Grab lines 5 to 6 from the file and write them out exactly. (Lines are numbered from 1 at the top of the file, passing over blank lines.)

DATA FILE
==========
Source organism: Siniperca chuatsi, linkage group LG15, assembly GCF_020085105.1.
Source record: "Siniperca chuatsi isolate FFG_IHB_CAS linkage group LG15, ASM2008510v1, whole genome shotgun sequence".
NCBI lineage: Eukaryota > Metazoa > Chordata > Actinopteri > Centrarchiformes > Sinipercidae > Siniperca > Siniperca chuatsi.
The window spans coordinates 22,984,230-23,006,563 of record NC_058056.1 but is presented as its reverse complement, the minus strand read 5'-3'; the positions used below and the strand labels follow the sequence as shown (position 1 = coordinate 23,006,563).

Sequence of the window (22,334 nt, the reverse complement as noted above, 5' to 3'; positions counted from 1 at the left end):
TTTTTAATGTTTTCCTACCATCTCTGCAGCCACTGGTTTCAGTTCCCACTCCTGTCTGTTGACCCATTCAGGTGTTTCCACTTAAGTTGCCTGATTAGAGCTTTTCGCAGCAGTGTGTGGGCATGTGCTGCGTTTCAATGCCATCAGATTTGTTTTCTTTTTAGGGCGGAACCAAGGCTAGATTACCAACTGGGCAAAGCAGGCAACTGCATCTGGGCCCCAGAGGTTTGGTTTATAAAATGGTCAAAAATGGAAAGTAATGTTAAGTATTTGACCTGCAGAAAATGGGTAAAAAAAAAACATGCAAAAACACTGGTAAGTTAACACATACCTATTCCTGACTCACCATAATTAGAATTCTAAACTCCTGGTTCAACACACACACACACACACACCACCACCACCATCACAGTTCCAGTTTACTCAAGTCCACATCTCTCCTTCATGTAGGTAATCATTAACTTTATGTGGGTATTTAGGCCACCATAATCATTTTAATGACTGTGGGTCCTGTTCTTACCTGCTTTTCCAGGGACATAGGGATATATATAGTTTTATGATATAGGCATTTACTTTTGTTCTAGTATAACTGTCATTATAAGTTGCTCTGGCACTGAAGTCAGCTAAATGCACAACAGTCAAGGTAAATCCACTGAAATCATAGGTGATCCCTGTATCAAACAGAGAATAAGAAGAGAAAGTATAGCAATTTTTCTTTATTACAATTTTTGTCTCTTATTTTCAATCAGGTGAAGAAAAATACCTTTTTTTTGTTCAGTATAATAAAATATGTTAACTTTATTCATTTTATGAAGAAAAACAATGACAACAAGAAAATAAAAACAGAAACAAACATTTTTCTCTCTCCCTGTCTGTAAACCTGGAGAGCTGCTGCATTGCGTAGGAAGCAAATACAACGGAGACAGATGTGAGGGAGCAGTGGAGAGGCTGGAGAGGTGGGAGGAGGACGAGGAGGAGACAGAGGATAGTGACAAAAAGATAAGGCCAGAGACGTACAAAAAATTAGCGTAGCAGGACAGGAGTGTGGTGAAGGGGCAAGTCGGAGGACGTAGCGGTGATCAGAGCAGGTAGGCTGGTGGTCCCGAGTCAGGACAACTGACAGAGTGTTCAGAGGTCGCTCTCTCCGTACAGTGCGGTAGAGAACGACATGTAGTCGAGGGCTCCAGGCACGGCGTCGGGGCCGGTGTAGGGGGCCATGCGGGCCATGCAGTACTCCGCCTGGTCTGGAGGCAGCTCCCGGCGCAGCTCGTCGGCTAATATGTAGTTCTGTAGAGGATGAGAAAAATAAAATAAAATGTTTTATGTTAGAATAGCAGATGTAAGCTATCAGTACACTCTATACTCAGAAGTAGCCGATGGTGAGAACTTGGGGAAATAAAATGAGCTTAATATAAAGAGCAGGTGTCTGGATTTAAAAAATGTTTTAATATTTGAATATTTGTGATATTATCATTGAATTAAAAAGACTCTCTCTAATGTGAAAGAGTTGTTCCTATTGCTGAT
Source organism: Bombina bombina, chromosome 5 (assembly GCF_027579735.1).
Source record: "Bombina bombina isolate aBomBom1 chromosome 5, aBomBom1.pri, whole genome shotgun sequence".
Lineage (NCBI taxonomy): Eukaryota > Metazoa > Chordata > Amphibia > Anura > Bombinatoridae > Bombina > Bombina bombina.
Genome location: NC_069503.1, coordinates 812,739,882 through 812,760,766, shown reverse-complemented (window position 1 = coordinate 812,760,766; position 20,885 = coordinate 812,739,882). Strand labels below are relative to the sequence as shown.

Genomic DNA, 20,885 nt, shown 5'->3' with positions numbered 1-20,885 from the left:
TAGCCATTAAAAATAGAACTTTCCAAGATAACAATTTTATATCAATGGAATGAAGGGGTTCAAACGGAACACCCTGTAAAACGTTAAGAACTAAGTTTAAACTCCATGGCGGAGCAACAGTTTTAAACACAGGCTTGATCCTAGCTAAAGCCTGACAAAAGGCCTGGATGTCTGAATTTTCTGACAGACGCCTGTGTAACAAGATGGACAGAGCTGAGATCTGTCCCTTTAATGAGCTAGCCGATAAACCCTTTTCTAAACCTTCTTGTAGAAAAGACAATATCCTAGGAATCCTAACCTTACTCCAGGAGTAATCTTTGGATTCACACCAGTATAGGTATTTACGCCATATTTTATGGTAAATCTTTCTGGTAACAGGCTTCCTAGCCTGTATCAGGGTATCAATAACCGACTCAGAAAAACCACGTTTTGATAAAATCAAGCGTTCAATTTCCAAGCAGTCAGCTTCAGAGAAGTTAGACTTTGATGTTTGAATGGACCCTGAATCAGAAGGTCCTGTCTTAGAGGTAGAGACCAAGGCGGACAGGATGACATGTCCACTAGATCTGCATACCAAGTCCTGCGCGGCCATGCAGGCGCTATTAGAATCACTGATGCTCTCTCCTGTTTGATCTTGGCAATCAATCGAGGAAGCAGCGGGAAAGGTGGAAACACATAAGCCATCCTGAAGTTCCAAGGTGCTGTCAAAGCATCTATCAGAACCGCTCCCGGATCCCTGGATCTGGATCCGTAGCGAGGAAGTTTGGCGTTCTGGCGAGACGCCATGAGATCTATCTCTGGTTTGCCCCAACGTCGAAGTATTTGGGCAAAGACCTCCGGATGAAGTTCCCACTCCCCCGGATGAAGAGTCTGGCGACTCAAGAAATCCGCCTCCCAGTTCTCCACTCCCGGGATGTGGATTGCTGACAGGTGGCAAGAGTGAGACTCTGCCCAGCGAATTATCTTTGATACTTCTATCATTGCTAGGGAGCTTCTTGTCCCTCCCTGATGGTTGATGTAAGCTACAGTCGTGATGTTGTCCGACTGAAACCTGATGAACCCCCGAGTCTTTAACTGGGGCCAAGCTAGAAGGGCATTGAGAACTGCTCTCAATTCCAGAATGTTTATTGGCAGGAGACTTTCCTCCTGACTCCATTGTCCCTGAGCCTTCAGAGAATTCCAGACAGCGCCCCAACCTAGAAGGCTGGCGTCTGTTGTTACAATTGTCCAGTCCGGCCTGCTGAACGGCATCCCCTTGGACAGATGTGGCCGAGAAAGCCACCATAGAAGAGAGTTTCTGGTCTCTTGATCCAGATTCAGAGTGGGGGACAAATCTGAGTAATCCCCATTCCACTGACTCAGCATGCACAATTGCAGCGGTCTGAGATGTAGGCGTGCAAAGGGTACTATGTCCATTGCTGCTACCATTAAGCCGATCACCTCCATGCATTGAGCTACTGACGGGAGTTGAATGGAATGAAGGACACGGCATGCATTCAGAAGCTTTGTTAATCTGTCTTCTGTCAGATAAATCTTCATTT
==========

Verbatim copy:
Sequence of the window (22,334 nt, the reverse complement as noted above, 5' to 3'; positions counted from 1 at the left end):
TTTTTAATGTTTTCCTACCATCTCTGCAGCCACTGGTTTCAGTTCCCACTCCTGTCTGTTGACCCATTCAGGTGTTTCCACTTAAGTTGCCTGATTAGAGCTTTTCGCAGCAGTGTGTGGGCATGTGCTGCGTTTCAATGCCATCAGATTTGTTTTCTTTTTAGGGCGGAACCAAGGCTAGATTACCAACTGGGCAAAGCAGGCAACTGCATCTGGGCCCCAGAGGTTTGGTTTATAAAATGGTCAAAAATGGAAAGTAATGTTAAGTATTTGACCTGCAGAAAATGGGTAAAAAAAAAACATGCAAAAACACTGGTAAGTTAACACATACCTATTCCTGACTCACCATAATTAGAATTCTAAACTCCTGGTTCAACACACACACACACACACACCACCACCACCATCACAGTTCCAGTTTACTCAAGTCCACATCTCTCCTTCATGTAGGTAATCATTAACTTTATGTGGGTATTTAGGCCACCATAATCATTTTAATGACTGTGGGTCCTGTTCTTACCTGCTTTTCCAGGGACATAGGGATATATATAGTTTTATGATATAGGCATTTACTTTTGTTCTAGTATAACTGTCATTATAAGTTGCTCTGGCACTGAAGTCAGCTAAATGCACAACAGTCAAGGTAAATCCACTGAAATCATAGGTGATCCCTGTATCAAACAGAGAATAAGAAGAGAAAGTATAGCAATTTTTCTTTATTACAATTTTTGTCTCTTATTTTCAATCAGGTGAAGAAAAATACCTTTTTTTTGTTCAGTATAATAAAATATGTTAACTTTATTCATTTTATGAAGAAAAACAATGACAACAAGAAAATAAAAACAGAAACAAACATTTTTCTCTCTCCCTGTCTGTAAACCTGGAGAGCTGCTGCATTGCGTAGGAAGCAAATACAACGGAGACAGATGTGAGGGAGCAGTGGAGAGGCTGGAGAGGTGGGAGGAGGACGAGGAGGAGACAGAGGATAGTGACAAAAAGATAAGGCCAGAGACGTACAAAAAATTAGCGTAGCAGGACAGGAGTGTGGTGAAGGGGCAAGTCGGAGGACGTAGCGGTGATCAGAGCAGGTAGGCTGGTGGTCCCGAGTCAGGACAACTGACAGAGTGTTCAGAGGTCGCTCTCTCCGTACAGTGCGGTAGAGAACGACATGTAGTCGAGGGCTCCAGGCACGGCGTCGGGGCCGGTGTAGGGGGCCATGCGGGCCATGCAGTACTCCGCCTGGTCTGGAGGCAGCTCCCGGCGCAGCTCGTCGGCTAATATGTAGTTCTGTAGAGGATGAGAAAAATAAAATAAAATGTTTTATGTTAGAATAGCAGATGTAAGCTATCAGTACACTCTATACTCAGAAGTAGCCGATGGTGAGAACTTGGGGAAATAAAATGAGCTTAATATAAAGAGCAGGTGTCTGGATTTAAAAAATGTTTTAATATTTGAATATTTGTGATATTATCATTGAATTAAAAAGACTCTCTCTAATGTGAAAGAGTTGTTCCTATTGCTGAT